City Council FYI: Decisions, decisions, decisions
For Steamboat Pilot & Today
As I reflect upon these past 8 weeks, I find myself analyzing decisions I have made for myself, my family, the business I help run and the city of Steamboat Springs. During times of uncharted waters, reflections become therapeutic.
My family and I have been doing our best as have most of you. I’m trying to keep my sanity as I home-school two elementary-aged kids while helping with our business and maintaining the household. My physical health … well that’s for a different article.
Decisions I’ve made include simple ones like: do I allow my kids to go to the grocery with me? Does the lack of one ingredient warrant a run to the grocery store? Do I let my kids watch TV even though it’s not our normal practice? More complex decisions include: do we as a city cut budgets drastically now or take it slowly?
The toughest decisions are not being made by me, my business or even the city. The governor, Routt County Board of Commissioners and Routt County Public Health officials are making those. Public Health is focused on health only and have the difficult job of keeping our communities as safe as possible. The county and state have even a bigger challenge — juggling health, economics and the entire state.
I implore you to take just a moment and consider the decisions these officials must make. Opening our communities could afford our cities economic recovery and sanity to all, but it could also bring pandemic numbers again. Weighing consequences of economics versus health is not as easy as one would think. Staying safer at home is hard emotionally, physically and monetarily.
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If you were a decision-maker for a major population, ask yourself if it is as easy as “Should I open or close?” Think of all the potential reactions to your decision. Will you make the right one? Will you live in regret? Will it keep you up at night?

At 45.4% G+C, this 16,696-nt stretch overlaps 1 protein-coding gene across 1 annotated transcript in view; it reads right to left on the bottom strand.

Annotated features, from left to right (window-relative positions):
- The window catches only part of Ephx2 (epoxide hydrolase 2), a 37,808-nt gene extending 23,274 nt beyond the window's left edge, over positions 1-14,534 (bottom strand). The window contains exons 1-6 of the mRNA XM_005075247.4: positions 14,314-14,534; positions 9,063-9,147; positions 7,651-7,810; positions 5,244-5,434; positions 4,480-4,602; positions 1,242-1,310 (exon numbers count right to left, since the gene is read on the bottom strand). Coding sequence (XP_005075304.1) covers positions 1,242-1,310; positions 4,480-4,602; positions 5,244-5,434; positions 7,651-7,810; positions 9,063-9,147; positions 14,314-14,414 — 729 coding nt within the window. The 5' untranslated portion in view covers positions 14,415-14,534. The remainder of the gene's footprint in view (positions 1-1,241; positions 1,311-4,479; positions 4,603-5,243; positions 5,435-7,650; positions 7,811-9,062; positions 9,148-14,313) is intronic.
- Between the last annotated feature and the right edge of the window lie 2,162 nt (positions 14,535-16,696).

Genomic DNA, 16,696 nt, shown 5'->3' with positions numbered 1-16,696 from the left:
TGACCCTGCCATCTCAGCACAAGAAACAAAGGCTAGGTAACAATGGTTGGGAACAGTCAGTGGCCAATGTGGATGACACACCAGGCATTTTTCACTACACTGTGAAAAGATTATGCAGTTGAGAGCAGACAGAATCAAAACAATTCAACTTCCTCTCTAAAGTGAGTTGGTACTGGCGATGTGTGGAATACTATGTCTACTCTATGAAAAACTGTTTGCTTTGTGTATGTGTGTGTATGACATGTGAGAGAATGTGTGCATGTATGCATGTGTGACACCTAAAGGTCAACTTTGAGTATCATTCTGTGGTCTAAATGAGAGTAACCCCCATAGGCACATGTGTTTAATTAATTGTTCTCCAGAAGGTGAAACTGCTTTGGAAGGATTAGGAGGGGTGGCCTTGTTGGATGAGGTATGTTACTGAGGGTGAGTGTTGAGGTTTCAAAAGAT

These public officials are doing their best given that no one has lived through anything like this before. Place yourself in the minds of these people who represent all of us. Some decisions may be wrong in your opinion, but they may be absolutely the best for your neighbor. Either way, it’s a decision an official made based on the information they had.
It’s scary to think what comes next — open or closed — but these individuals are trying and balancing a variety of interests. They make day-to-day family and business decisions, and then, are tasked with making decisions for our greater population. Be aware, and please be gracious. That is all we can be.
Grace is given when we let the kids watch a TV show. Grace is given when we skip the necessary ingredient and it doesn’t taste the same. Grace is given when your neighbor isn’t doing what you’re doing. Grace is given when you give your employees thermometers and ask them to complete forms they’ve never had to complete before. Grace is given when you listen to those in need. Grace is given when you try to understand decision-makers, and you offer them support.
Be safe, be well and keep making the best decisions you can.
Heather Sloop serves on the Steamboat Springs City Council.
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